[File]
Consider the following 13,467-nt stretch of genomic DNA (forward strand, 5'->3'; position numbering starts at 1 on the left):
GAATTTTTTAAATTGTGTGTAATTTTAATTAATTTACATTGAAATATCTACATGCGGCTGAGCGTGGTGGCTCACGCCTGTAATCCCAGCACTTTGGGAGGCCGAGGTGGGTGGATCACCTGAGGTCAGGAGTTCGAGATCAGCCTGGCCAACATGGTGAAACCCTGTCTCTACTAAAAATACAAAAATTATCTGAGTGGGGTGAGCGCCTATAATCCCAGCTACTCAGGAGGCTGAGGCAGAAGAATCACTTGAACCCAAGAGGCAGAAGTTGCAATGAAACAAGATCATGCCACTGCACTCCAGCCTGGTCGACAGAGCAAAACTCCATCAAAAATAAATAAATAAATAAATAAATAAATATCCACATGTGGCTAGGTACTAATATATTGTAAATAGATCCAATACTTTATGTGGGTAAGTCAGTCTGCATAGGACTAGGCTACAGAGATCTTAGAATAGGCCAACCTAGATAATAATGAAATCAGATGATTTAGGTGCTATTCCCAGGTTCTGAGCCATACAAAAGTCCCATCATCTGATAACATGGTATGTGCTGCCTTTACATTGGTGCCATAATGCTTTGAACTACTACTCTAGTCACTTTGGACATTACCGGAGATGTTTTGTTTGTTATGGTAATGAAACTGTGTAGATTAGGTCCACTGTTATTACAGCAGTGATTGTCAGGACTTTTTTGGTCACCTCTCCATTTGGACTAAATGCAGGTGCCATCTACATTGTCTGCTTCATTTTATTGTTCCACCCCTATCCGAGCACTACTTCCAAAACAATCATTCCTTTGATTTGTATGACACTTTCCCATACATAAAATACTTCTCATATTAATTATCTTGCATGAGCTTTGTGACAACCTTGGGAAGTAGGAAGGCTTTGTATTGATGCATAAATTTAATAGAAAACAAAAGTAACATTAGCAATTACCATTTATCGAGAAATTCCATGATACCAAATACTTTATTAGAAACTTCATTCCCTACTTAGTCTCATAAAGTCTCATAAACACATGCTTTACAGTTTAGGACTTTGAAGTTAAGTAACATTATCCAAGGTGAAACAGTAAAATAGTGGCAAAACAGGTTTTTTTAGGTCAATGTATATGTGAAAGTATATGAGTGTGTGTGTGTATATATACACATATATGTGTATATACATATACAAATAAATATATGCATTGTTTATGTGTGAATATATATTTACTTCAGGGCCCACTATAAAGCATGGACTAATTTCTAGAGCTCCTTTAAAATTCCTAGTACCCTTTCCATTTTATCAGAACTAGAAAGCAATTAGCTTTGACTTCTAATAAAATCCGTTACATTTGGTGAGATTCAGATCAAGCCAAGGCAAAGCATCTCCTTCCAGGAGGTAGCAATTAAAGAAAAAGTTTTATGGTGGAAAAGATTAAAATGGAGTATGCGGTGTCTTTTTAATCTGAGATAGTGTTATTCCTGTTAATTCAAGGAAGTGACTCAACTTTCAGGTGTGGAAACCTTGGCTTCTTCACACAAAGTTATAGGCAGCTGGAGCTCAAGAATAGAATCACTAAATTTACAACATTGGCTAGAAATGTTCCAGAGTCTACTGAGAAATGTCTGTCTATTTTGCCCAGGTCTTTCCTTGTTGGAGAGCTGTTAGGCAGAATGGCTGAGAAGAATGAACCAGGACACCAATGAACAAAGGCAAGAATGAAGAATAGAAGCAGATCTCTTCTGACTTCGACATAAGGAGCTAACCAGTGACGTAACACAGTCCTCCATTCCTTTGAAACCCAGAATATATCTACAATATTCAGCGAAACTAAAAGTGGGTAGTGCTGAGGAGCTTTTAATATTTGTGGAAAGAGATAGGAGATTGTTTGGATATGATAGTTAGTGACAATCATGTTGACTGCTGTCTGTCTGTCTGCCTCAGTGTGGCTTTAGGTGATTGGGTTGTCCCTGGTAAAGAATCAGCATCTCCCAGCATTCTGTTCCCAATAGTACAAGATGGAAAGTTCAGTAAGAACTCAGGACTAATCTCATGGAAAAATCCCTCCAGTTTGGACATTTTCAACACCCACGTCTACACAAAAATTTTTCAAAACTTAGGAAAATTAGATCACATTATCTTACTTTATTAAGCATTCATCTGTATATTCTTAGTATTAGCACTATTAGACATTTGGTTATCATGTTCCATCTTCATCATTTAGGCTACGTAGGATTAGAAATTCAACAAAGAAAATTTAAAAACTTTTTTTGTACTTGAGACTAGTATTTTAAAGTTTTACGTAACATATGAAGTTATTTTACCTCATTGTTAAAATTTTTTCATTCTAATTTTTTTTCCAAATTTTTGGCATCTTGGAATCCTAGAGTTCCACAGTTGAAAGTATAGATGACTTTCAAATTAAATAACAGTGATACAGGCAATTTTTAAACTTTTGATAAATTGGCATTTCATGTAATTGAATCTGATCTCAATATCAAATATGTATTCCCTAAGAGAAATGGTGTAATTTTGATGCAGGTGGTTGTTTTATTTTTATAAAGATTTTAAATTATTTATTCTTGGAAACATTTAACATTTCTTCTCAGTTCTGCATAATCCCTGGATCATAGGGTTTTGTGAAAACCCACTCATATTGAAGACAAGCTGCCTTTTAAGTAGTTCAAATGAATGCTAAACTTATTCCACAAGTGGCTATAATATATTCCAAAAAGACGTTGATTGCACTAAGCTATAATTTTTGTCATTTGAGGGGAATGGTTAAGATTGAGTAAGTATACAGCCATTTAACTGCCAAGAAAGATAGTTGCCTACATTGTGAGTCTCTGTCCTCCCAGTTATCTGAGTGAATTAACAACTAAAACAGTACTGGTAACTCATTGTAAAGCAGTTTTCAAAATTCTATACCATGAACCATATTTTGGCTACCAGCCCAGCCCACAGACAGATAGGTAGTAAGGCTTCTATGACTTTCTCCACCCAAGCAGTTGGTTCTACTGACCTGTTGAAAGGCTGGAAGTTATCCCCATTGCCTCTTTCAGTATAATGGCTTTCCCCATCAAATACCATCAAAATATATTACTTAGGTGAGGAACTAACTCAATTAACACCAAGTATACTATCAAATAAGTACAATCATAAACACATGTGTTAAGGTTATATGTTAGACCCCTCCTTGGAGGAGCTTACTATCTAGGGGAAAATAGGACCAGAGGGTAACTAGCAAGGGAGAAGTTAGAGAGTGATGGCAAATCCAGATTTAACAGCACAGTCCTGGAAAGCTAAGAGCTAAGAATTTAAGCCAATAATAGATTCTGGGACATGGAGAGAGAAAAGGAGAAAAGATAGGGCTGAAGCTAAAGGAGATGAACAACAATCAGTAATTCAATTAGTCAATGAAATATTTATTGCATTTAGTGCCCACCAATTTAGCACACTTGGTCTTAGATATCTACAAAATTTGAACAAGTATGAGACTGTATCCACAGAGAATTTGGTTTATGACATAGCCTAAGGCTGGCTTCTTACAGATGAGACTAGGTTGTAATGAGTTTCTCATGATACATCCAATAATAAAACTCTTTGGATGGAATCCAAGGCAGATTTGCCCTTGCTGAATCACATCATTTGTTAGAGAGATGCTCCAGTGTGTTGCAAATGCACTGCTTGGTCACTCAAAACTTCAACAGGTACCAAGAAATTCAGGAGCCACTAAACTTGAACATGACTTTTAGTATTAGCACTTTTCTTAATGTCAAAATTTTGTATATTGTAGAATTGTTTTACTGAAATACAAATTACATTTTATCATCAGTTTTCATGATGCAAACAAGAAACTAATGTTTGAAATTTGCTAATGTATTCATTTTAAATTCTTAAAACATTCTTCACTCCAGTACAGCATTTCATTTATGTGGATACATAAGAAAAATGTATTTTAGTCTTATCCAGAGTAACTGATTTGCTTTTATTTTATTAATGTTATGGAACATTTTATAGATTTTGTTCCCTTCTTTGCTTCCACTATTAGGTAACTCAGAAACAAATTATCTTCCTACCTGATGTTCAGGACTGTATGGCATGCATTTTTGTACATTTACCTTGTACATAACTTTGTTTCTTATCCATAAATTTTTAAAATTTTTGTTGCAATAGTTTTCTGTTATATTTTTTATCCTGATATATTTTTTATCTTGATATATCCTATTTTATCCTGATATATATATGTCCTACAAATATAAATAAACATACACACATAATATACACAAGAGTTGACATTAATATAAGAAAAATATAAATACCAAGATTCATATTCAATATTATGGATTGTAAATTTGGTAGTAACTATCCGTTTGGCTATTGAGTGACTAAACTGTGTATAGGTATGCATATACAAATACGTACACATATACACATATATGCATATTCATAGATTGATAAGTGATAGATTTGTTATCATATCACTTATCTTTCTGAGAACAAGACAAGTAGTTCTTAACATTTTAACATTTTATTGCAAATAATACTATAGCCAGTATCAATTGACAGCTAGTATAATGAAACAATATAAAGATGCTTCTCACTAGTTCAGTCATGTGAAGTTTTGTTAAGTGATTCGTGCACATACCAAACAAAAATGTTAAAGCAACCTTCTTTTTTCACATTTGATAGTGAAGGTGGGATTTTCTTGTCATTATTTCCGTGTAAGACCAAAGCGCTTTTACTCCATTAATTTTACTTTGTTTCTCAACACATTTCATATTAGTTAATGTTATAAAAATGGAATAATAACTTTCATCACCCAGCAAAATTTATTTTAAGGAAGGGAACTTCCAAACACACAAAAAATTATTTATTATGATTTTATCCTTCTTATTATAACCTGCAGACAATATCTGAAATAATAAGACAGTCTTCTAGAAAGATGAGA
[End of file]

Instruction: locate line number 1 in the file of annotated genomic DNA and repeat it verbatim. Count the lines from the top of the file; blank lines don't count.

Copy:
Consider the following 13,467-nt stretch of genomic DNA (forward strand, 5'->3'; position numbering starts at 1 on the left):